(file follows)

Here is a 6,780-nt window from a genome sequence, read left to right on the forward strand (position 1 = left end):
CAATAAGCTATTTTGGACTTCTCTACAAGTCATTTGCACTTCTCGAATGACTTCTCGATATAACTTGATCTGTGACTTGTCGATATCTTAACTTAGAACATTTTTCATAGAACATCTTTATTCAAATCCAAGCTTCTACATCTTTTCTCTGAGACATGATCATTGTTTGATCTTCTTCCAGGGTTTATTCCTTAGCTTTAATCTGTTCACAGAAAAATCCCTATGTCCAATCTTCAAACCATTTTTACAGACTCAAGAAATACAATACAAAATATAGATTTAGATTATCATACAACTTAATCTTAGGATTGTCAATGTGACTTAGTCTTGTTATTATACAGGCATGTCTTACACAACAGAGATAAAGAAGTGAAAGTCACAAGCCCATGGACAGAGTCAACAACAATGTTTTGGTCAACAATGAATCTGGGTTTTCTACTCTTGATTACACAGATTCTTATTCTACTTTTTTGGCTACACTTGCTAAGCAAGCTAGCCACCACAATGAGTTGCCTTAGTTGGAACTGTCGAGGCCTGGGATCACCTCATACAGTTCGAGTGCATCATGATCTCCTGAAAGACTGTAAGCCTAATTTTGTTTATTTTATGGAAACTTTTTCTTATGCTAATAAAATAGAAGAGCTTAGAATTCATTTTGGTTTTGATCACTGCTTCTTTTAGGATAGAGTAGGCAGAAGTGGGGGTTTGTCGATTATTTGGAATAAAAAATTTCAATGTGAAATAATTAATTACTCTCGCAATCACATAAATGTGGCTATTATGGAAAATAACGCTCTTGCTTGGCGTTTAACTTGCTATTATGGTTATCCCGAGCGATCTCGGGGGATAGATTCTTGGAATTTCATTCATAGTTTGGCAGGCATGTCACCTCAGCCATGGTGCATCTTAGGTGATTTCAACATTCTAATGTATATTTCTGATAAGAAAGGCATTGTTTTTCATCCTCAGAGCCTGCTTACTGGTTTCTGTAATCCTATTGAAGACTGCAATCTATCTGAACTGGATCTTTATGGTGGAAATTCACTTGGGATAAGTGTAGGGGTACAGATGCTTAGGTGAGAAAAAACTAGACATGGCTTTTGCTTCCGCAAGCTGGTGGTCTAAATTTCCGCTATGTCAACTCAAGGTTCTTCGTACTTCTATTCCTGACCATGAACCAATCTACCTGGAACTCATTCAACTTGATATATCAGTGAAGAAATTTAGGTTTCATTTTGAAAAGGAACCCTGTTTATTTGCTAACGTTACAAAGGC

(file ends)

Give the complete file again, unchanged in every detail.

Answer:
Here is a 6,780-nt window from a genome sequence, read left to right on the forward strand (position 1 = left end):
CAATAAGCTATTTTGGACTTCTCTACAAGTCATTTGCACTTCTCGAATGACTTCTCGATATAACTTGATCTGTGACTTGTCGATATCTTAACTTAGAACATTTTTCATAGAACATCTTTATTCAAATCCAAGCTTCTACATCTTTTCTCTGAGACATGATCATTGTTTGATCTTCTTCCAGGGTTTATTCCTTAGCTTTAATCTGTTCACAGAAAAATCCCTATGTCCAATCTTCAAACCATTTTTACAGACTCAAGAAATACAATACAAAATATAGATTTAGATTATCATACAACTTAATCTTAGGATTGTCAATGTGACTTAGTCTTGTTATTATACAGGCATGTCTTACACAACAGAGATAAAGAAGTGAAAGTCACAAGCCCATGGACAGAGTCAACAACAATGTTTTGGTCAACAATGAATCTGGGTTTTCTACTCTTGATTACACAGATTCTTATTCTACTTTTTTGGCTACACTTGCTAAGCAAGCTAGCCACCACAATGAGTTGCCTTAGTTGGAACTGTCGAGGCCTGGGATCACCTCATACAGTTCGAGTGCATCATGATCTCCTGAAAGACTGTAAGCCTAATTTTGTTTATTTTATGGAAACTTTTTCTTATGCTAATAAAATAGAAGAGCTTAGAATTCATTTTGGTTTTGATCACTGCTTCTTTTAGGATAGAGTAGGCAGAAGTGGGGGTTTGTCGATTATTTGGAATAAAAAATTTCAATGTGAAATAATTAATTACTCTCGCAATCACATAAATGTGGCTATTATGGAAAATAACGCTCTTGCTTGGCGTTTAACTTGCTATTATGGTTATCCCGAGCGATCTCGGGGGATAGATTCTTGGAATTTCATTCATAGTTTGGCAGGCATGTCACCTCAGCCATGGTGCATCTTAGGTGATTTCAACATTCTAATGTATATTTCTGATAAGAAAGGCATTGTTTTTCATCCTCAGAGCCTGCTTACTGGTTTCTGTAATCCTATTGAAGACTGCAATCTATCTGAACTGGATCTTTATGGTGGAAATTCACTTGGGATAAGTGTAGGGGTACAGATGCTTAGGTGAGAAAAAACTAGACATGGCTTTTGCTTCCGCAAGCTGGTGGTCTAAATTTCCGCTATGTCAACTCAAGGTTCTTCGTACTTCTATTCCTGACCATGAACCAATCTACCTGGAACTCATTCAACTTGATATATCAGTGAAGAAATTTAGGTTTCATTTTGAAAAGGAACCCTGTTTATTTGCTAACGTTACAAAGGC